The children’s visual scanning patterns were almost identical, the only differences being a higher number of fixations on three objects. However, all of them were only of medium effect sizes. With respect to fixation durations, no differences were found. Longer fixation durations are known to occur when an object is hard to recognise (bottom-up processing) or when it is of great interest (top-down processing) [2225]. Given the design of the study, in which participants viewed the videos for the first time without knowing what to expect, except for the features presented in Fig. 2, a certain element of bottom-up processing could be anticipated. People with cognitive disabilities could be expected to be slower in their bottom-up processing ability and, hence, they were expected to display longer fixation durations. This was not found. With respect to top-down processes, children without cognitive disabilities were expected to be quicker in identifying objects defined as AOIs. This was not confirmed either. However, the first fixation durations were on average longer than expected (413 ms, SD 274 ms, Median 448 ms) [26, 27]. It may be that the children were very interested in the video or had a hard time understanding what the interesting and relevant information in it was. However, given the fixation data the video scenarios were apparently similarly approached by both groups. This finding suggests that the SAFEWAY2SCHOOL system does, in fact, affect the visual search strategies in a similar fashion regardless of cognitive disabilities, which in turn implies that the system could be used by the target group of the present study.

4.4 Trust

The children in both groups trusted the system. They rated it to be safe, secure and reliable. However, to make a valid estimation of the trustworthiness requires real life testing of the system for the target group of the current study. Since the system is already up and running in four European test sites, this is the next logical step in the pursuit to make it accessible and usable for children with cognitive disabilities, as well.

4.5 Accept and act

The travel chain approach [15] is based on the fact that safety and security for children in school transportation is no better than its weakest link. This line of reasoning includes the end users accepting the system and that they actually like to use it. From that perspective it was interesting to notice that overall the participants, regardless of group belonging, were satisfied with the SAFEWAY2SCHOOL system. Children with cognitive disabilities rated lower regarding safety and security, in addition to comfort and how much the system would assist their school transportation. Safety and security are rather abstract concepts when it comes to road safety. Most people are never involved in any crash [28], and the likelihood of children with disabilities to be involved is equally low [6, 7], so safety is hard to measure given the experimental set up of the present study. Security, however abstract it may seem, is probably easier to anticipate for the children, since their parents seem to be able to pick up their child’s feelings of insecurity in the transport situation [29]. Comfort and assistance were also rated lower by CWD, but not low (above 4 out of 5 in both instances). Again, getting the system explained and watching the videos may not be the best way to estimate comfort, but the degree of assistance the system potentially offers may very well be possible to appreciate. They were also asked whether the system seemed to be effective overall, where CWD rated lower but not low. How to estimate the effectiveness of the system may be an issue open for debate and the responses to this ambiguous statement should be taken with this in mind.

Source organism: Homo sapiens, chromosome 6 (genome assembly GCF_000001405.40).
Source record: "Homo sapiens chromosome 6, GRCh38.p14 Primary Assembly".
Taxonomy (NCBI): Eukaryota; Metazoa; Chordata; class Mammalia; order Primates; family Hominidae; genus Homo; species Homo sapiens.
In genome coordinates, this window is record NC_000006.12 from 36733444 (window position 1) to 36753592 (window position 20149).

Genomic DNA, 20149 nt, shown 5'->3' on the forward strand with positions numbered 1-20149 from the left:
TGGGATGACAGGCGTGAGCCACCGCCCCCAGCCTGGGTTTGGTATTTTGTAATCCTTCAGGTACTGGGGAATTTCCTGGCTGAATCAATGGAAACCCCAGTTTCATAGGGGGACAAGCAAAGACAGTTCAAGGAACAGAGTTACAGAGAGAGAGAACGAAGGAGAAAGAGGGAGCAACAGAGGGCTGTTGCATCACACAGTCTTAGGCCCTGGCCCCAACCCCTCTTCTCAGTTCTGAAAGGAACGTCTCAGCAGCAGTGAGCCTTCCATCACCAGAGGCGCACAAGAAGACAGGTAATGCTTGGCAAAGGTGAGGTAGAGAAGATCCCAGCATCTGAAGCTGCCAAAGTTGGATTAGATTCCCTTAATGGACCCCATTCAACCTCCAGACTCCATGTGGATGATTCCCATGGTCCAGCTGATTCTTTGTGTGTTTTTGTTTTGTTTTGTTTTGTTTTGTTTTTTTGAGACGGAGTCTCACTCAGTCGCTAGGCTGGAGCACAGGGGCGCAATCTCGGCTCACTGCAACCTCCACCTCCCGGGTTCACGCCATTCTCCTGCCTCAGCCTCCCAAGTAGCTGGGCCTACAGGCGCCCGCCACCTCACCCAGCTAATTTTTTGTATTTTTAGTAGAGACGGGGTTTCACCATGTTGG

4.6 Usage

Looking at possible usage, it was no surprise to find the CWD to a larger extent wanted to learn more before they could use the system. As a matter of fact, it displays an insight into their own cognitive problems, which implies that the training package that comes with the SAFEEAY2SCHOOL system needs to have extra modules for additional training of the target group of the present study. Both groups realised that they will be introduced to the system, but while the Con group were extremely positive, the CWD were a little more cautious.

In order to be a valued member of society that engages in culturally significant occupations such as going to work, playing sports and socialising, transportation is a necessary component of each of these tasks [15, 3032]. Transport in itself can also be a valued occupation for many [15]. For those with a cognitive or developmental disability who are unable to engage in transportation independently, it can act as a significant barrier to occupational balance and community participation [33]. Public transport is a feasible means of transportation for those with cognitive disabilities as driving is not often an option [33]. Due to a decreased ability to drive and transport oneself, this group often faces social exclusion and are confined to the home which is evidenced by a decreased level of community participation in those with intellectual disabilities when compared to those without [34].

4.7 Limitations